Friday, December 21, 2007

Whitehurst as New Red Hat CEO - A Great Choice

Today, my version of the lyrics from the Beatles song "A Day in the Life " would go a little like this:

"Woke up, got out of bed, jaw hit the floor." Given that the announcement of Szulik stepping down came as a surprise even to many company execs, I guess there's no reason why I should have seen it coming. But, still, WOW! Total shocker.

Reading the reaction from Red Hat watchers has been fascinating, too. Here's a quick rundown.

  • Phil Manchester of El Reg's developer bureau provides a real nice write-up that puts this move in a broader market context. He notes that Whitehurst's appointment can be seen as a big step for open source towards the mainstream, reflecting the shifting "suits to sandals" ratio in open source. I couldn't agree more.
  • CNET's Matt Asay: Asay's first reaction was to throw a conniption, saying, among other weird things, that he'd lost all faith in Red Hat. Then I guess he poured himself a strong one and, an hour and a half later wrote that "he probably overreacted." And in his latest entry on the subject, Asay admits that, because Open Source is an "operations business" (are there any that aren't??), "perhaps - perhaps" Whitehurst is a good choice.
  • ZDNet's Dan Farber with Larry Dignan and David Berlind: These guys note, quite rightly I'd say, that Lou Gerstner, the guy that turned IBM around, was a complete newbie to technology, having previously run RJR, been an exec at Amex, and before that been a partner at McKinsey. One problem with this comparison, though, is that, by most accounts, including the one provided by Red Hat Investor Relations, Red Hat don't need no turning 'round, thank you very much. But, still, IBM's great success as a services business with Gerstner at the helm proves at least that a computer industry outsider can successfully run a computer company. (Note: It is curious that one of the things Whitehurst is praised for is his big role turning around Delta - maybe some people at Red Hat think they *DO* need a turnaround guy...)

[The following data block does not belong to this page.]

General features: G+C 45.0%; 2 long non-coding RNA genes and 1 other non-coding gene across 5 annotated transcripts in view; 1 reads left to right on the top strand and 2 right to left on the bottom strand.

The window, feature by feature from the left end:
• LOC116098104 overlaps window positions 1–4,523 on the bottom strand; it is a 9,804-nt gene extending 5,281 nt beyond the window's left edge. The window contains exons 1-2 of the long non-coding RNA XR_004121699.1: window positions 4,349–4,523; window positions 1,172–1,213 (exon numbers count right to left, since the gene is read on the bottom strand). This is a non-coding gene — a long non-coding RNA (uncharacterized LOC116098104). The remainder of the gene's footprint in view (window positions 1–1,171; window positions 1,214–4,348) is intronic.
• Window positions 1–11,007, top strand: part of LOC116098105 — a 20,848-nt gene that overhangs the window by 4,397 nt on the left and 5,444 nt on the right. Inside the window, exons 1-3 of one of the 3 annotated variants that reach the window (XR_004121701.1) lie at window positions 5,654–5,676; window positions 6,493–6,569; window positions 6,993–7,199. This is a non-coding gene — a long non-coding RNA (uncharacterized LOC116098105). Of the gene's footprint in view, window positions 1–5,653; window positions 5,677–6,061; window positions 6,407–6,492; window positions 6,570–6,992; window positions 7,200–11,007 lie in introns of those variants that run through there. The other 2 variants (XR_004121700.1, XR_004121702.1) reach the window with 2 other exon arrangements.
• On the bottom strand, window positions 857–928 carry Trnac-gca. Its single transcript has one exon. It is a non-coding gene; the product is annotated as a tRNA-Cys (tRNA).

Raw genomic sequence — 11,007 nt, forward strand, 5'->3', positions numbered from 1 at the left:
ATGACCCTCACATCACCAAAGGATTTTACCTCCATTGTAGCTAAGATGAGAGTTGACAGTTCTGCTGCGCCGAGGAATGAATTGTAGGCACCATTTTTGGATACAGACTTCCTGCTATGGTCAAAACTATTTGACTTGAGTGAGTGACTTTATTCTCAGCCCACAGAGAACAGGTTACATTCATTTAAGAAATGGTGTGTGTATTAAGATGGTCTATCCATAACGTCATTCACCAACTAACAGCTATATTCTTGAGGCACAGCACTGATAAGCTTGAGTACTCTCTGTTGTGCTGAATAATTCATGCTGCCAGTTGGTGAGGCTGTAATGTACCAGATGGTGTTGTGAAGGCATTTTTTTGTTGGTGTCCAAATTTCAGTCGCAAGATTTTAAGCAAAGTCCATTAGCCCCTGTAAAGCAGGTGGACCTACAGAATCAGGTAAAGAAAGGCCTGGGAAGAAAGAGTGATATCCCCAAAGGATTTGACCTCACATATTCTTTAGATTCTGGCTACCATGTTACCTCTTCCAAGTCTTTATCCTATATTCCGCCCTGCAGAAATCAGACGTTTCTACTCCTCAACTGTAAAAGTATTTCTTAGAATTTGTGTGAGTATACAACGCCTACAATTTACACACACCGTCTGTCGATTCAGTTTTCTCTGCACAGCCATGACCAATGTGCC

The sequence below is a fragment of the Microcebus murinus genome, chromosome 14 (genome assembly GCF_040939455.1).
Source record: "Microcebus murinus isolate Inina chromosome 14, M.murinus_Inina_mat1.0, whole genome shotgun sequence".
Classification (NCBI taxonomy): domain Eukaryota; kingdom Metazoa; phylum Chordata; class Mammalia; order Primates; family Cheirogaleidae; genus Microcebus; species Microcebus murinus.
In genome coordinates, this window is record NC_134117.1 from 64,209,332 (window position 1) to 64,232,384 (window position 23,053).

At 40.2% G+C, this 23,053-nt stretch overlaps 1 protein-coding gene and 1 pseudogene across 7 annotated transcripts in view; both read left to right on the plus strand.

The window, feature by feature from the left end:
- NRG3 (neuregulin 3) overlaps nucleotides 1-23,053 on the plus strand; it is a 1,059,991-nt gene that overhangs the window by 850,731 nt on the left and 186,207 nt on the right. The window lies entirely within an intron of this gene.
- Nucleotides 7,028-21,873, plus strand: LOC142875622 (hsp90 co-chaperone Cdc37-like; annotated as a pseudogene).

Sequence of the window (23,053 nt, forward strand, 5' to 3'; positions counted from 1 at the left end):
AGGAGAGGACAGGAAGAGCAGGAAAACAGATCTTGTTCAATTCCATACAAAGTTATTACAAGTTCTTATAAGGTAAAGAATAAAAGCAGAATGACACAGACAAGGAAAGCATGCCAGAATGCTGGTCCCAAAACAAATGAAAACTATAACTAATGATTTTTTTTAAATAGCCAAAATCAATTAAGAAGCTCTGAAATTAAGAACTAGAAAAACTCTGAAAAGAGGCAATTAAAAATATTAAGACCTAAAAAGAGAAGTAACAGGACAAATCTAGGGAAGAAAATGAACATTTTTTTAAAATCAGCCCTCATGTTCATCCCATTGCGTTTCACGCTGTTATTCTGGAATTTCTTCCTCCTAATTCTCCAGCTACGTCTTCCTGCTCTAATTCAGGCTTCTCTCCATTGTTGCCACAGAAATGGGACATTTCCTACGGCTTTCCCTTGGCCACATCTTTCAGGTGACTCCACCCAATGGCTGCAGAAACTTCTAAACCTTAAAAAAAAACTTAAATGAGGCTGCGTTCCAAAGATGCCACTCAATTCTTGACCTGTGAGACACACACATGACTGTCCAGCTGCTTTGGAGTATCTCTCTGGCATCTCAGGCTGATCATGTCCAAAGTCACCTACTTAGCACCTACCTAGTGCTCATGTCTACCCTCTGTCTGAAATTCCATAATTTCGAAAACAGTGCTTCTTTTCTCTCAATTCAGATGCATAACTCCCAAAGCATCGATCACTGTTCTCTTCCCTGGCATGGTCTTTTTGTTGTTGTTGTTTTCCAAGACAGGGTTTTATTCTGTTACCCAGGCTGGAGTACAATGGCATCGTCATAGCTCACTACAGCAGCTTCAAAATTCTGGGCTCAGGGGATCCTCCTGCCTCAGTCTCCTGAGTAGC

To summarize, El Reg gives us a lot of very useful context, Asay kinda loses it then sort of pulls himself together, and ZDNet tells all us open source fanboys to just simmer down - after all, such a move is not unprecedented.

But the title of this entry includes the words "Great Choice," which goes beyond where ZDnet leaves things. Why? Because I think a former old-guard airline COO who had to watch his lunch be eaten by low cost, low price carriers, has precisely the right background to run the leading open source company. He knows what is going to happen to Oracle, Microsoft, SAP, BMC, BEA, etc., etc., because it is exactly what happened to Delta.

So, if you agree with the above, then it answers why Whitehurst, among available airline industry execs, makes sense. But what is it about the airline industry that makes it a particularly good hunting ground for the next Red Hat CEO? The economics of the airline industry are very similar to software and are especially similar to the SaaS model that is coming to dominate the industry. Both are marked by low and declining unitary costs and by high fixed costs. And network effects are prevalent in both. Lastly, Red Hat's customers - not its community of users, contributors and partners, but its paying customers - buy services, not software. Said differently, Red Hat is in the service business. Guess what the biggest service industry in America is? Hospitality, of which Travel represents $703 Billion.

No, Whitehurst is a very good choice for next Red Hat CEO. Hats off.

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